Google Samsung Galaxy Nexus Review

User Interface

The purpose of Google's Nexus line of smartphones is to offer a "pure Android experience." As the latest smartphone in this line, the Galaxy Nexus holds true to this intent with only a few caveats. Although you won't find a lot of custom UI tweaks or anything like that on the phone, you will find some of Verizon Wireless' common apps preinstalled on the phone including My Verizon Mobile and VZ Backup Assistant. Still, compared to the long list of pre-installed apps we often find on Verizon Wireless smartphones, this list is almost non-existent. Although you can't uninstall either of these apps, you can disable both of them from running.

The Galaxy Nexus has five customizable home screens. Unlike other phones we've seen lately, there is no way to add or remove home screens or view thumbnails of all of the home screens. Although jumping from one screen to the next requires only a swipe, we missed being able to jump from the first screen to the last screen quickly and easily using thumbnails.


To help you organize and arrange your applications, Google has made it easy to group several apps into a folder. All you have to do is drag one app icon over another on a Home screen and the two items will be combined. Although this functionality is nice, we also wish it were possible to group icons within the Application screen as well.

You may notice that the "standard" list of control buttons (Back, Home, and Recent Apps) is missing one of the common Android controls: Menu. For apps that offer a menu, you'll see three vertical dots within the application that provide access to the menu. In some applications such as the browser, these three dots are near the top of the screen. In other apps, we noticed that they occasionally appeared at the bottom of the screen to the right of the Recent Apps control button.

In previous versions of Android, you could add widgets to the home screen by pressing and holding your finger in an empty area. With Android 4.0, you can see all of the widgets and page through them just as you would page through apps. In fact, the only way to access the widgets is through the Application menu. To use a widget, press and hold your finger on the widget and drag it to a home screen. Once a widget has been placed on a home screen, you can move it around and resize it.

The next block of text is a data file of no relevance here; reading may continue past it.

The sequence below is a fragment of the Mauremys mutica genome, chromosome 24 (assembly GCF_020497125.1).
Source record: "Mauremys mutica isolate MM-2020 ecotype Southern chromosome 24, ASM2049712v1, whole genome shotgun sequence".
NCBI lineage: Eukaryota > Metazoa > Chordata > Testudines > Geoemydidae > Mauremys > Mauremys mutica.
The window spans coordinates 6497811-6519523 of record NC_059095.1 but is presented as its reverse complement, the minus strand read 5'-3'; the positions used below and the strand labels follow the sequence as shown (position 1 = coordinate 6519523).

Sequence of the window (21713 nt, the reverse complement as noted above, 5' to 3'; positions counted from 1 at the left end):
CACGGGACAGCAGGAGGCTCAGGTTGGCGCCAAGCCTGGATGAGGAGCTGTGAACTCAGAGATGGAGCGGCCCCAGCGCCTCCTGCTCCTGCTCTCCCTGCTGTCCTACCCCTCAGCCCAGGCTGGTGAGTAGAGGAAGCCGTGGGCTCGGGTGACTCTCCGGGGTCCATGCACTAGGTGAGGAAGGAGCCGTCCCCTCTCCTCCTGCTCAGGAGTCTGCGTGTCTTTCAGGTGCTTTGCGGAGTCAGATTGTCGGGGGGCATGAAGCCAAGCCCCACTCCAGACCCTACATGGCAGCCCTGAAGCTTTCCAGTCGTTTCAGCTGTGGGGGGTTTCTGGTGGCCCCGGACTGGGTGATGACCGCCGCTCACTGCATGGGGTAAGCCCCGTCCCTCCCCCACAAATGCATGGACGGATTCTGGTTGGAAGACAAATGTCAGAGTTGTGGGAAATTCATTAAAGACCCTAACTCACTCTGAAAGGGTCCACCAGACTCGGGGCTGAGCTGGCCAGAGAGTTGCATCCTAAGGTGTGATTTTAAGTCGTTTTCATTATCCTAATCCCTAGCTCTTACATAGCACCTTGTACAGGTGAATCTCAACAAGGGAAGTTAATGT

One of the new features that have come to the notification manager is the ability to dismiss notifications individually. There have been many times in the past that we simply haven't cleared our notifications on other Android phones because we didn't want to clear them all. Now, you can swipe a notification to dismiss one message and leave others in the notification bar to be handled later.

From the Recent Apps button, you can view and access all recently used applications. If you want to close a recently used app and remove it from this list, simply swipe it off of the screen.

Recognizing that many data plans today are not unlimited, Google has included better controls to help you monitor and manage your data usage in Android 4.0. From the Settings menu, you can easily see how much data you've used and set mobile data limits. You can also view and restrict data usage for individual apps.


Because the Galaxy Nexus features the pure Android experience, the phone comes with the standard Android and Google voice keyboards and no others. Third-party keyboards such as SWYPE have become quite popular but you won't find them installed on this phone out of the box. Although the virtual keyboard found on the Galaxy Nexus is quite good, we found ourselves missing the SWYPE keyboard. Early adopters of the Galaxy Nexus who also prefer SWYPE will have to wait or look into other third-party options for now: SWYPE is currently not supported by Android 4.0 though the company says it is working on a solution that will enable the keyboard in ICS soon.

You can also enter text using your voice. While dictating to the phone, we appreciate that it displays the text while you're still speaking. During our tests, results were hit and miss in terms of quality. Google makes it easy to edit words a necessary. This feature uses Google's speech-recognition service, so you'll need a data connection or Wi-Fi connectivity to use it.


In addition to dictation, you can also use Voice Actions to control the phone. Although these voice controls aren't nearly as robust as Apple's Siri, it's still nice to have some voice control functionality built into the phone.

As mentioned, Ice Cream Sandwich comes with a Face Unlock feature that lets you unlock the phone simply by looking at it. In our tests, this functionality worked very well. When setting up the Face Unlock feature, the phone will ask you to choose a PIN or pattern that can also be used to unlock the phone in the event that you're in a dim environment or for some other reason can't use the Face Unlock feature.

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